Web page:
And, best first lady con­tro­versy Os­car goes to...

Winnipeg Free Press - Section G - - ENTERTAINMENT - By Dar­lene Superville

CHICAGO — Michelle Obama says it was “ab­so­lutely not sur­pris­ing” to her that her satel­lite ap­pear­ance at the Academy Awards cer­e­mony pro­voked a na­tional con­ver­sa­tion about whether it was ap­pro­pri­ate, af­ter some con­ser­va­tive crit­ics ac­cused her of self­ishly crash­ing the event in an at­tempt to up­stage it.

She at­trib­uted the chat­ter to a cul­ture shift that has spawned le­gions of blog­gers, tweet­ers and oth­ers who talk about any­thing and ev­ery­thing all the time.

“Shoot, my bangs set off a na­tional con­ver­sa­tion. My shoes can set off a na­tional con­ver­sa­tion. That’s just sort of where we are. We’ve got a lot of talk­ing go­ing on,” the first lady said only some­what jok­ingly Thurs­day be­fore an ap­pear­ance in Chicago, her home­town.

“It’s like ev­ery­body’s kitchen-ta­ble con­ver­sa­tion is now ac­ces­si­ble to ev­ery­body else, so there’s a na­tional con­ver­sa­tion about any­thing.”

In what was not the first-ever Os­car ap­pear­ance by a first lady, Mrs. Obama was beamed live from the White House into Sun­day’s cer­e­mony in Los An­ge­les to un­seal the en­ve­lope and an­nounce that the night’s fi­nal award, for Best Pic­ture, would go to Argo. In 2002, Laura Bush ap­peared at the cer­e­mony on video­tape.

Amer­i­cans have long been fascin- ated by their first ladies, scru­ti­niz­ing ev­ery­thing from their clothes and hair to the is­sues they pro­mote and how they raise their chil­dren. Obama ac­knowl­edged that she and Pres­i­dent Barack Obama have added ap­peal, and per­haps some­times are sub­ject to ex­tra scru­tiny, be­cause they are the first black fam­ily in the White House but also a young cou­ple (she turned 49 last month; he’s 51) with young chil­dren (daugh­ters Sasha, 11, and Malia, 14).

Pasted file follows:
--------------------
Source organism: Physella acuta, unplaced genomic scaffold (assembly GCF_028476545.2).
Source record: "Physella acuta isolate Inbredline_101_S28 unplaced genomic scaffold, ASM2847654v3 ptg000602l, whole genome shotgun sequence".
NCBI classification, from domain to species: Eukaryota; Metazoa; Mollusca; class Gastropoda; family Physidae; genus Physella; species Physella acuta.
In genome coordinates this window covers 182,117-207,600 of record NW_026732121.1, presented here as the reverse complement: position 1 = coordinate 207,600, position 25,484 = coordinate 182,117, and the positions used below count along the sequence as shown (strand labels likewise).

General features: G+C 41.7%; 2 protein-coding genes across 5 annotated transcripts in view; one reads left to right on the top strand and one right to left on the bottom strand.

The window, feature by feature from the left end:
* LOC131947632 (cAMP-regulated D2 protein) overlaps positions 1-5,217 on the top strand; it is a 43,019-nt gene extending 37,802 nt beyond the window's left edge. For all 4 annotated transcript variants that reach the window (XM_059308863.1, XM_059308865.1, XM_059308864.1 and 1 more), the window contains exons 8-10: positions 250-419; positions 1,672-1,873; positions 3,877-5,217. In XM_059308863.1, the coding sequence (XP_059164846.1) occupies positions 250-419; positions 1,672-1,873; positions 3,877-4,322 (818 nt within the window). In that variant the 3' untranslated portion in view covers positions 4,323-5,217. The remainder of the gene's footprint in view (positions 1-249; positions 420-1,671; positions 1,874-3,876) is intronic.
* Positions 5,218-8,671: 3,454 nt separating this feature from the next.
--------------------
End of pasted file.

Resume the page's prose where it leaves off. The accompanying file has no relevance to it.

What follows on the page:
She said she doesn’t give a sec­ond thought to crit­i­cal com­ments about what she does as first lady.

Her strat­egy, she said, is to do things that fur­ther her larger goals and Os­car night fit with her sup­port for the arts. She re­cently in­vited the di­rec­tor and cast mem­bers from the Os­car-nom­i­nated film Beasts of the South­ern Wild to the White House to par­tic­i­pate in a ques­tion-an­dan­swer ses­sion with stu­dents from Washington and New Or­leans who had seen the film at the ex­ec­u­tive man­sion.

“I just don’t think about that stuff,” said the first lady, who was asked for her re­ac­tion to the wave of crit­i­cism dur­ing an in­ter­view with a small group of re­porters who were in­vited to ac­com­pany her on a three-city tour mark­ing the third an­niver­sary of her “Let’s Move” cam­paign against child­hood obe­sity.

She said she was as­tounded by the buzz about cut­ting her hair to add bangs, which she un­veiled on her birth­day, just be­fore in­au­gu­ra­tion week­end.

Asked if she was sur­prised that the bangs made the news, Obama said: “I was, I have to say. I’m like, ’it’s a hair­cut.”’

In the in­ter­view, she also re­vealed that she used a lot of salty lan­guage as a 10-year-old, which she said she didn’t re­al­ize un­til the year it cost her the ti­tle of “best cam­per” at the day camp she and her brother, Craig, at­tended ev­ery sum­mer. The ex­pe­ri­ence taught her a les­son, she said.

“I was go­ing through my curs­ing stage,” she said. “I didn’t re­al­ize un­til my camp coun­sel­lor at the end came up and said, ’You know, you would have been best cam­per in your age group but you curse so much.’

“And I was think­ing, ‘Really? Was it that no­tice­able? And I thought I was be­ing cool. Lit­tle did I know I lost ‘best cam­per.’ I didn’t curse again.”

AS­SO­CI­ATED PRESS AR­CHIVES

Obama, ap­pear­ing on screen, and ac­tor Jack Ni­chol­son (on­stage) present the award for best pic­ture last Sun­day at the Academy Awards cer­e­mony in Los An­ge­les.

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